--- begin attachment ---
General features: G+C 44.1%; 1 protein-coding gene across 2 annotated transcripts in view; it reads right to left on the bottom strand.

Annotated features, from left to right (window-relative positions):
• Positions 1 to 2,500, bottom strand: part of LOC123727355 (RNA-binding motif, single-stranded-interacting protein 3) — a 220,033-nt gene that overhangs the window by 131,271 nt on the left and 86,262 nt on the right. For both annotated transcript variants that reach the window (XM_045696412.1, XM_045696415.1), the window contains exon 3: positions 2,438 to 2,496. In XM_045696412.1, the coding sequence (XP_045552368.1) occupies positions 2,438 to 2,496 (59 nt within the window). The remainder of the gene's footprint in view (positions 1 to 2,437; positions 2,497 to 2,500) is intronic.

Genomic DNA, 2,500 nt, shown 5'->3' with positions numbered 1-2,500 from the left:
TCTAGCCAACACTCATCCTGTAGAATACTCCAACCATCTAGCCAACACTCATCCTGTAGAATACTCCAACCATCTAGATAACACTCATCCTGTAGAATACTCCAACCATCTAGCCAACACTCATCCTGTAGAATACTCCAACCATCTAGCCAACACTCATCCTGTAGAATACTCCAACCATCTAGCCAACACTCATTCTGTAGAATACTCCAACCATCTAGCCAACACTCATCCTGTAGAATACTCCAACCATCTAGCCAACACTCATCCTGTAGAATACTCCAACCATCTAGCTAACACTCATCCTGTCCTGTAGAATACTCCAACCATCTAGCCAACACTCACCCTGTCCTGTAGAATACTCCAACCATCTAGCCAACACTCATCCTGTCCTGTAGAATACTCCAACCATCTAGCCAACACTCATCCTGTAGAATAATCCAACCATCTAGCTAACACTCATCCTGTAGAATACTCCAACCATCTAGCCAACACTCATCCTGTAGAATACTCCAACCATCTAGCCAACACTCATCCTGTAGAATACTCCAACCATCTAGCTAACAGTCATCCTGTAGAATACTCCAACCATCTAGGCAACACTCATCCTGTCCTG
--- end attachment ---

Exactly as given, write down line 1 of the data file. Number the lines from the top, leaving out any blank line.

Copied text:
General features: G+C 44.1%; 1 protein-coding gene across 2 annotated transcripts in view; it reads right to left on the bottom strand.